When time permits we like to run SPEC CPU2006 on our systems. This is a long test and can take up to four days to complete. We only use the base test runs with no special optimizations or add-ons. Single threaded runs benefit most from higher clock speeds. Multi-core runs measure the throughput of the system and more cores/threads have a greater effect of the results.

The dual E5-2699 v3 CPU’s we run on our tests are amazing processors with 36 cores / 72 threads running and can really punch up multi-threaded results and handle heavy workloads.

Supermicro X10DRL-i - Linux-Bench
Supermicro X10DRL-i – Linux-Bench

The full test results for our Linux-Bench run can be found here. Supermicro X10DRL-i Linux-Bench Results

Supermicro X10DRL-i - Power Consumption
Supermicro X10DRL-i – Power Consumption

The average idle power use of the X10DRL-i was ~100watts which is what we expect with a server board and the E5-2699 V3’s we use. Maxing out the system under heavy AIDA64 Stress Test, we saw ~475watts pulled for the entire system, this is only for a barebones system and a fully loaded server would show higher results.


The new lineup of server boards using the ATX form factor that include the X10DAL-i, create very powerful small form factor systems for Supermicro.

The typical system SKU that Supermicro offers with boards like the X10DRL-i include several 1U servers like the SYS-6018R-MTR and SYS-6018R-MT. These systems are compact and offer strong storage/network and processing power options.

Supermicro SuperServer SYS-1028R-MCTR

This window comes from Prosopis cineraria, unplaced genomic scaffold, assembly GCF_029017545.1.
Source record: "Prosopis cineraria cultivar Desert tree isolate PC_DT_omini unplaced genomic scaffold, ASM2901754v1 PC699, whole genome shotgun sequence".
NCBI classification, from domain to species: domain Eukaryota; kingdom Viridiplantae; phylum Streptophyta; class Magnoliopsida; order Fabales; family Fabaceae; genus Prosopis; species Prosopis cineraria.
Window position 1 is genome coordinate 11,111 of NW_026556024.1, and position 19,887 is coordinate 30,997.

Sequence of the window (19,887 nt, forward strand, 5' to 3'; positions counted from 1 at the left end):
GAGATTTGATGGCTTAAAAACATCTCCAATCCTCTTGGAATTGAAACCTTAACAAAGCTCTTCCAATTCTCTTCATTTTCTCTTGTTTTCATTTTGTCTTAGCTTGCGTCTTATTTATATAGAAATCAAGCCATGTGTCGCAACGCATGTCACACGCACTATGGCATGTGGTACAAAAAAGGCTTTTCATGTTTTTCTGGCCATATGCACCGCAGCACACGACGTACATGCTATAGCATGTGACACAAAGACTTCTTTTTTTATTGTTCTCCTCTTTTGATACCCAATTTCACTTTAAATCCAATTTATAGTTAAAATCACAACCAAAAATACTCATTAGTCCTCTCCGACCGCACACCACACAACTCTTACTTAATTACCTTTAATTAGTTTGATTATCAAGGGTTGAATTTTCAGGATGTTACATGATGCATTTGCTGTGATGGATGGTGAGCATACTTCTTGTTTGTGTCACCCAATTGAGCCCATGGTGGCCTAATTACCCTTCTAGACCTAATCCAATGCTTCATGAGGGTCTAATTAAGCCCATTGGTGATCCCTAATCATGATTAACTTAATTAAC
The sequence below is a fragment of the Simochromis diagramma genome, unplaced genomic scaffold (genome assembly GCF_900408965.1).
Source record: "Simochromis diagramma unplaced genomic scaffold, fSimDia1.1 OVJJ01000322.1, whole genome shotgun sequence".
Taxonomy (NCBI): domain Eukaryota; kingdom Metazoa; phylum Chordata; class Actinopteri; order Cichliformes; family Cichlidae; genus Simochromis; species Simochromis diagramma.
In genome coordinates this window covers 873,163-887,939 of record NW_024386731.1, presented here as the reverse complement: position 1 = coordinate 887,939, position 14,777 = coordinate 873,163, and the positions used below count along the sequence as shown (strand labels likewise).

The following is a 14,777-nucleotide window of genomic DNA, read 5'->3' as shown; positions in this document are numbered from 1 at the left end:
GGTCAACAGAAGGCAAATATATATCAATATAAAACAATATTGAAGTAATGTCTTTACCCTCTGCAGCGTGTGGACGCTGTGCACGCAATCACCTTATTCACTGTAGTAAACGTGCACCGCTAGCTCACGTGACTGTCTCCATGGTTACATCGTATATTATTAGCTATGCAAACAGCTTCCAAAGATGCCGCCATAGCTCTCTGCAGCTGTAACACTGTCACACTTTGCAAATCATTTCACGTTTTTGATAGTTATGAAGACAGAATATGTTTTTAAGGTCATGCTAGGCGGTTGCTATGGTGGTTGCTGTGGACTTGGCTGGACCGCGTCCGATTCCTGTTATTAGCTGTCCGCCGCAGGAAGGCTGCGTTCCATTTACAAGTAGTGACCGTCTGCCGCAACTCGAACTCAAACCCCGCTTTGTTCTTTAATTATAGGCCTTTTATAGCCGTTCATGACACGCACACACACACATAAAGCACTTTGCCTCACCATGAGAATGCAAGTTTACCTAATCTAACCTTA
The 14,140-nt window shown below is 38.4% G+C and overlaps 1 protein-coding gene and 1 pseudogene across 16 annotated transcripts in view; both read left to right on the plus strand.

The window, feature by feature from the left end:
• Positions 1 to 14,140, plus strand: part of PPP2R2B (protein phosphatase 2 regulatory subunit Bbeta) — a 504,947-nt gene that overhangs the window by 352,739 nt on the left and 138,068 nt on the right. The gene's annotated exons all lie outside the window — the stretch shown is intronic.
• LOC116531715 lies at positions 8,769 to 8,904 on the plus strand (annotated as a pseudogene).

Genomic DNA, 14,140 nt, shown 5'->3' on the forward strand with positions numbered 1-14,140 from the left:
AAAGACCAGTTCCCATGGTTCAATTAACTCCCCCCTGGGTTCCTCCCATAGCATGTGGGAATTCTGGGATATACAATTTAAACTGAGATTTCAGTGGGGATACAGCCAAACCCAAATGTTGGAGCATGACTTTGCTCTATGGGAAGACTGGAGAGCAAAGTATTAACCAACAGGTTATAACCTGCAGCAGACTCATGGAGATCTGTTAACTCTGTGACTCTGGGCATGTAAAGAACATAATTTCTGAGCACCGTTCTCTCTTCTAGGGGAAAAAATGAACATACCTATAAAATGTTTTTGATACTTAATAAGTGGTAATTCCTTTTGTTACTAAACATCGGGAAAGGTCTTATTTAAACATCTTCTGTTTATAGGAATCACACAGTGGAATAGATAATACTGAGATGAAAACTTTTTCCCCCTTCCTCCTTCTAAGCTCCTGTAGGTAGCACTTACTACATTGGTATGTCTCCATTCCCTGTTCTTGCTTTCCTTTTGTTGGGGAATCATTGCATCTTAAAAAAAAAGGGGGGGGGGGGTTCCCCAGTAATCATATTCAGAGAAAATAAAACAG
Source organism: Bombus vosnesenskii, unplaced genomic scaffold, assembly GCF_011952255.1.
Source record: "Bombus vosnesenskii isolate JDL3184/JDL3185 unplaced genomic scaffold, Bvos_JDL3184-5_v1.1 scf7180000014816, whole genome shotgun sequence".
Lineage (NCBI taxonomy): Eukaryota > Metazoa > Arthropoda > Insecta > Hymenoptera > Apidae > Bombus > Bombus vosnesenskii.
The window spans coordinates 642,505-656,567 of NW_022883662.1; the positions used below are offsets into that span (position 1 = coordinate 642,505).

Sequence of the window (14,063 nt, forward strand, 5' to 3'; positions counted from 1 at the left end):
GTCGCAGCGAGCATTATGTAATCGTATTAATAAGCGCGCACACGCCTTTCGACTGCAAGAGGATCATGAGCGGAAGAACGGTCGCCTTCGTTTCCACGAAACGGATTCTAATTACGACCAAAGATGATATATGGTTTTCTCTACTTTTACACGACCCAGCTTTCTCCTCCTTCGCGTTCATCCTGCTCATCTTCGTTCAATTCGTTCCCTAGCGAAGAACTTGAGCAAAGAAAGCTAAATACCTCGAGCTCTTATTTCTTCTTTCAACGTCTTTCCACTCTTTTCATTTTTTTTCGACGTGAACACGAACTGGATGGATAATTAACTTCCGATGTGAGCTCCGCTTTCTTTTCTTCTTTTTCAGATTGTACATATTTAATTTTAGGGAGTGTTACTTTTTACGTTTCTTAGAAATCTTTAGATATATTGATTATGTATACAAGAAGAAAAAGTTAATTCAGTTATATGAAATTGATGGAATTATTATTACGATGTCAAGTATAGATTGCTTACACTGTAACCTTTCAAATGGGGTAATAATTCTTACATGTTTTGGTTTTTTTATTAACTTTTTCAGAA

Supermicro SuperServer SYS-1028R-MCTR

This is the Supermicro SuperServer SYS-1028R-MCTR which uses the X10DRL-CT motherboard which has higher end storage and network options but it could also house the X10DRL-i.

We can see this motherboard used for a wide variety of systems that might have space limitations. Going to a small form factor does limit the number of RAM slots and PCIe options. With a standard load out of 8GB DDR4 DIMM’s would max this board out at 64GB’s of RAM. This should be plenty of RAM space for most applications, if it would require a larger RAM space the only option would be to go to larger capacity DIMM packages which can be costly at this time. The number of PCIe slots should be able to handle most additional network card needs without going to a larger system.

Supermicro X10DRL-i - Overview
Supermicro X10DRL-i – Overview

You can find the X10DRL-i online for around $350 street price which is fairly reasonable.


  1. Very impressive, ATX size with balls. This opens up a market for the SMB customers who want smaller towers without need for a forklift to move it.

  2. Hi, one question:

    If memory modules are installed in different size capacity, how would the speed of the memory be impacted?